No Mom is an Island

If there’s one thing I’ve learned on my journey as a mom, it’s that I can’t do it alone. And it’s not enough just to have my husband’s help – even though I appreciate him and he is a huge support financially and emotionally.

I guess before Marie was born I really thought Spencer and I could handle it all on our own.

I’ve never been more wrong about anything.

I don’t want to spend too much time reminiscing about the details of Marie’s newborn phase. It was so much harder than I could have imagined beforehand. She was healthy, but I had breastfeeding challenges as well as a difficult physical recovery from birth. We made it through, thanks in large part to my mom and mother-in-law who frequently spent the night on weekends to help care for Marie in the night and give Spencer and I some longer stretches of sleep.

Once we made it through the newborn phase, the isolation of being a stay-at-home mom with a baby kicked in. I developed postpartum depression and anxiety, and probably even PTSD from the birth and newborn ordeal. I had nothing on my calendar anymore, and each day seemed to go on forever until my husband came home and I had someone else to talk to.

Yes, I should have sought counseling but I didn’t have health insurance and didn’t think we had the financial resources to pay for counseling out-of-pocket. But the thing that helped get me through was seeking out community. I realized I couldn’t spend so much time alone with my baby anymore, so I tried to engage with community in whatever ways were available to me. I went to:

  • library story times
  • mom & baby yoga
  • baby sign language class
  • mom writing group
  • MOPS

We moved back to my hometown so I could get more support from my family, and I found new sources of community here. We had another baby. Now, my first child is nearing age 4 and I’m still a stay-at-home mom, but I don’t feel isolated anymore. The days go by quickly. I’ve found community through my family, MOPS, church, and preschool. I’m busy chauffering Marie to preschool and play dates and working a few hours a week as a publicist for her choir.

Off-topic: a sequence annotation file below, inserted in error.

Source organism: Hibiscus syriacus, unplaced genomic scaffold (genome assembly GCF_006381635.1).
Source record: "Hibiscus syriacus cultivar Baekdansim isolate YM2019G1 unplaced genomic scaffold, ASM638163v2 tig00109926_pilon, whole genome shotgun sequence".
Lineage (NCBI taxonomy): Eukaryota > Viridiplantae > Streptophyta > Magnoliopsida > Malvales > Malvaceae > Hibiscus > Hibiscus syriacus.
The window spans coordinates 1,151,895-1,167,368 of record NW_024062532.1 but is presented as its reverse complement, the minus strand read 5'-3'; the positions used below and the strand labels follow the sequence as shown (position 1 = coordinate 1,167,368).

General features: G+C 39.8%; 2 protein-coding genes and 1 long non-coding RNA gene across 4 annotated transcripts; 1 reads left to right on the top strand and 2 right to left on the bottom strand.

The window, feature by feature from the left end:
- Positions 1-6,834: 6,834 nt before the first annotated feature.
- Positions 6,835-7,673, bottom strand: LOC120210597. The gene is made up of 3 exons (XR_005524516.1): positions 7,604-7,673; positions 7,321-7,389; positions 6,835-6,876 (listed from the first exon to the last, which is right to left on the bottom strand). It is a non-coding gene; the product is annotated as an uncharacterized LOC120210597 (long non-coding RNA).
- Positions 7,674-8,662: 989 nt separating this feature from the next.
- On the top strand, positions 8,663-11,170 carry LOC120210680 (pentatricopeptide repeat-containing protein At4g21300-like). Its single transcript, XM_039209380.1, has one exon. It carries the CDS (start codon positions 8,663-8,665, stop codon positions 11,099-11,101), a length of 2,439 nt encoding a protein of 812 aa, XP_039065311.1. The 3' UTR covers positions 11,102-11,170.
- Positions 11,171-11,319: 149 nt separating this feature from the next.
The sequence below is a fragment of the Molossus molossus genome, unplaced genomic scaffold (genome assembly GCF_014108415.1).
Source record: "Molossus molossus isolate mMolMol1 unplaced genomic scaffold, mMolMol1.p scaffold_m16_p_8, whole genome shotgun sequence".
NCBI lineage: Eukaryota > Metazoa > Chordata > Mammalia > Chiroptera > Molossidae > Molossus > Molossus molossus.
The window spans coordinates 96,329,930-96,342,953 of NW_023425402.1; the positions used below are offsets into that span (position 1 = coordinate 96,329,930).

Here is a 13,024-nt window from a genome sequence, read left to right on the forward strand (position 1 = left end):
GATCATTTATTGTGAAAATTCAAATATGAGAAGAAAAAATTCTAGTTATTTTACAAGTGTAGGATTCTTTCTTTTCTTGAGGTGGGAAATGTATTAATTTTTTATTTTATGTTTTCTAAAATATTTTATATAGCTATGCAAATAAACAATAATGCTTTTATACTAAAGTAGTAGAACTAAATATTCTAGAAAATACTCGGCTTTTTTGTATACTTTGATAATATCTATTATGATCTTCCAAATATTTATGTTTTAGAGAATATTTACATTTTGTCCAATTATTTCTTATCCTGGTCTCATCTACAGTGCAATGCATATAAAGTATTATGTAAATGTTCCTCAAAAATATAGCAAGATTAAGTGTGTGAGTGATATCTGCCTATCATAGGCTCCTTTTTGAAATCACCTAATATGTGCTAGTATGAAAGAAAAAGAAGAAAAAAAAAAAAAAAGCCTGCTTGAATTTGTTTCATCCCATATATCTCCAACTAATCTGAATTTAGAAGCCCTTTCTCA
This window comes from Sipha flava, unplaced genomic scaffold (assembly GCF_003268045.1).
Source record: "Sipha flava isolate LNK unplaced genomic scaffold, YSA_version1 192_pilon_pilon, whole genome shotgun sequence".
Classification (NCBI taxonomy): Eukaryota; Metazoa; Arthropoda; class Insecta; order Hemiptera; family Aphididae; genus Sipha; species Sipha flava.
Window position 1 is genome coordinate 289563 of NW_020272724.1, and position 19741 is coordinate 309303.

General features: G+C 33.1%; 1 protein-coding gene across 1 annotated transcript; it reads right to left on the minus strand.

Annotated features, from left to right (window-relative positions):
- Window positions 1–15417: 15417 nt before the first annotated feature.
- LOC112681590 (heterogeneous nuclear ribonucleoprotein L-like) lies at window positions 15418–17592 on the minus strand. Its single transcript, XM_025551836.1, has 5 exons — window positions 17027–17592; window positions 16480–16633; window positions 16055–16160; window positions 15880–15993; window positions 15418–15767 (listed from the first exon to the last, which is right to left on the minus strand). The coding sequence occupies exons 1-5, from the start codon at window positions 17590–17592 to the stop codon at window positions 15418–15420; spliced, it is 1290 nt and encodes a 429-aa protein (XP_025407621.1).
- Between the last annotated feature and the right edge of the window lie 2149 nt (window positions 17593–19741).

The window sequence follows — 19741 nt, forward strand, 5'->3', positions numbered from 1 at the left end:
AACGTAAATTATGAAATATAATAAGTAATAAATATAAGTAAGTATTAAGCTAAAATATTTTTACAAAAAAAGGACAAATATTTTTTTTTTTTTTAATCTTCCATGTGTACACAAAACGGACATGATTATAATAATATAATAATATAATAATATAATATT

My pastor said yesterday that community is messy, but it’s the only way. It’s so true. Relationships with other people can be challenging. We all have our sharp edges and annoying habits. When we seek community we’ll experience awkward moments, and sometimes rejection. But we’ll also find deep and meaningful relationships.

Recently I’ve had the experience of reconnecting with old friends from various stages of life – from grad school, college, high school and even elementary school. Even though several of these people I hadn’t seen for years – I still felt that we connected when we got together. Once you build a close connection with someone, you can often get it back even if you’ve been out of touch for awhile. So I think the reward of building real friendships is more than worth the possible risk of rejection. Quality friendships are priceless.

No mom is an island.

What are some ways that you’ve found community as a mom?

___________________________________________________________________

If you’re a mom with young children and you’re looking for a community of other moms, consider checking out MOPS or your local chapter of Moms Club. Also, I thought that mom & baby yoga was pretty awesome.

 

 

Advertisements

Leave a Reply

Fill in your details below or click an icon to log in:

WordPress.com Logo

You are commenting using your WordPress.com account. Log Out / Change )

Twitter picture

You are commenting using your Twitter account. Log Out / Change )

Facebook photo

You are commenting using your Facebook account. Log Out / Change )

Google+ photo

You are commenting using your Google+ account. Log Out / Change )

Connecting to %s

%d bloggers like this: